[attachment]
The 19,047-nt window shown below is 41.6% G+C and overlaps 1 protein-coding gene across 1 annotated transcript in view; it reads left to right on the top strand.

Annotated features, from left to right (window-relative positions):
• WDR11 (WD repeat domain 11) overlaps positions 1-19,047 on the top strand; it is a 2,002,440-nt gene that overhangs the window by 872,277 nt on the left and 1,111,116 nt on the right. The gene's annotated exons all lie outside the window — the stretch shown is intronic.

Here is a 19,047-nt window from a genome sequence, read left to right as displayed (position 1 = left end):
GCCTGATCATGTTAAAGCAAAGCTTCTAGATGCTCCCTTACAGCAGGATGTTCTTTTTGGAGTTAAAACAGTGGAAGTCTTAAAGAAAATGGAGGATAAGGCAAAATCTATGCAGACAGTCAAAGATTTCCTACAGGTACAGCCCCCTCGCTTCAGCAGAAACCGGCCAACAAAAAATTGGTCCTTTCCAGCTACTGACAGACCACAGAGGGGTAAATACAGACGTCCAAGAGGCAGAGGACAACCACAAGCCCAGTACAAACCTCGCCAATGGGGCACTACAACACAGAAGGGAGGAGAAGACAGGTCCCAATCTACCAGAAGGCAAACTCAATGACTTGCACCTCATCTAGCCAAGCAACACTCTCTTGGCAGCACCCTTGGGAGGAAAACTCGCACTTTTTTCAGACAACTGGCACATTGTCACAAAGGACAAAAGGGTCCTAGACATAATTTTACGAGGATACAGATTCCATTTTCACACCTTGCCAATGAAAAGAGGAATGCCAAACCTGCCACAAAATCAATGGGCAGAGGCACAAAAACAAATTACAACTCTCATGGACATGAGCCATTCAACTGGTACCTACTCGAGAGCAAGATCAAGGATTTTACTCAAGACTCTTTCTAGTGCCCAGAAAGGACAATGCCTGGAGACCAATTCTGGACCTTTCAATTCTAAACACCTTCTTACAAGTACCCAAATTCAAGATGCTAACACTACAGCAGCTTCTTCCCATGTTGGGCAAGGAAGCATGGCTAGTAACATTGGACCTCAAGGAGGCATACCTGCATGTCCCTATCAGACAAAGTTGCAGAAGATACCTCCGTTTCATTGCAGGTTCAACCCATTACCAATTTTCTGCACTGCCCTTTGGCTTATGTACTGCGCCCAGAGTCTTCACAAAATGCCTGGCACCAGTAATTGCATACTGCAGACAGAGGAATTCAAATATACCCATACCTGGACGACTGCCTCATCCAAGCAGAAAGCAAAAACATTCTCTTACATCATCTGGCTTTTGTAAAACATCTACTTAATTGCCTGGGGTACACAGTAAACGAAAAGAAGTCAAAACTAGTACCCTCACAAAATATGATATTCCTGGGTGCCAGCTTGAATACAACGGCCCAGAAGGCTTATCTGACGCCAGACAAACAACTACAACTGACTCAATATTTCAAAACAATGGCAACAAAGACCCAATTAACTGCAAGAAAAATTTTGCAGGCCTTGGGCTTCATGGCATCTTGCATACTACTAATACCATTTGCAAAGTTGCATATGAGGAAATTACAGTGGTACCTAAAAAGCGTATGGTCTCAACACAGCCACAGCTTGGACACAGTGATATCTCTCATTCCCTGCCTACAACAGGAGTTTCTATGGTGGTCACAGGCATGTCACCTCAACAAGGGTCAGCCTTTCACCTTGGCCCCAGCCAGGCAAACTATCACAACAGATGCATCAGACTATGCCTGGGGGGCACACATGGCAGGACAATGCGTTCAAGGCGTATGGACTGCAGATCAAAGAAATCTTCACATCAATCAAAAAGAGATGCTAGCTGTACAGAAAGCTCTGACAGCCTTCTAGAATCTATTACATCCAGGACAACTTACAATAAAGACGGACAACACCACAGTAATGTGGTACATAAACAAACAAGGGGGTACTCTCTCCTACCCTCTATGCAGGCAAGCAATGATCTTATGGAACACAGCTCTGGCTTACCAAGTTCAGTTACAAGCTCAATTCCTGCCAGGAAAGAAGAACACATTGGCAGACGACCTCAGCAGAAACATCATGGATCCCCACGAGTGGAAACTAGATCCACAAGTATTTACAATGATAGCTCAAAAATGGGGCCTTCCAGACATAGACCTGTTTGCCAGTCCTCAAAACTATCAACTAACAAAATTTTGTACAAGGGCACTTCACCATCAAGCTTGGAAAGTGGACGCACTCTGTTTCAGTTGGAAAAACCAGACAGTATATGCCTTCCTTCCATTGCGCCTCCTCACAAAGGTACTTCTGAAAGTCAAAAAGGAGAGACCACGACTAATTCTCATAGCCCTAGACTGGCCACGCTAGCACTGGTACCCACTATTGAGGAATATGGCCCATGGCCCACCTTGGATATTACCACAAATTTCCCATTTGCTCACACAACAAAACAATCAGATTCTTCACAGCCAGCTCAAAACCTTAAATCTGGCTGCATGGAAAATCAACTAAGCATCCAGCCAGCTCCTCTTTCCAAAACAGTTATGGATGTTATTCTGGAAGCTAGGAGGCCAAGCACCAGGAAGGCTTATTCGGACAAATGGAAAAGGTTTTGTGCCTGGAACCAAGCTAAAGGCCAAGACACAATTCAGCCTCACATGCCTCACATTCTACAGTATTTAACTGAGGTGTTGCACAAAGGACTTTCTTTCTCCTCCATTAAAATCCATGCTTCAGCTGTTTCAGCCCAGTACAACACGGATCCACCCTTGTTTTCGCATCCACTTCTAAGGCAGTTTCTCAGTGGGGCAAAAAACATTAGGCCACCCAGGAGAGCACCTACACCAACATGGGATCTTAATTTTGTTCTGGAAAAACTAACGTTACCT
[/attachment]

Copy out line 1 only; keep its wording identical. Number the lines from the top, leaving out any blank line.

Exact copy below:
The 19,047-nt window shown below is 41.6% G+C and overlaps 1 protein-coding gene across 1 annotated transcript in view; it reads left to right on the top strand.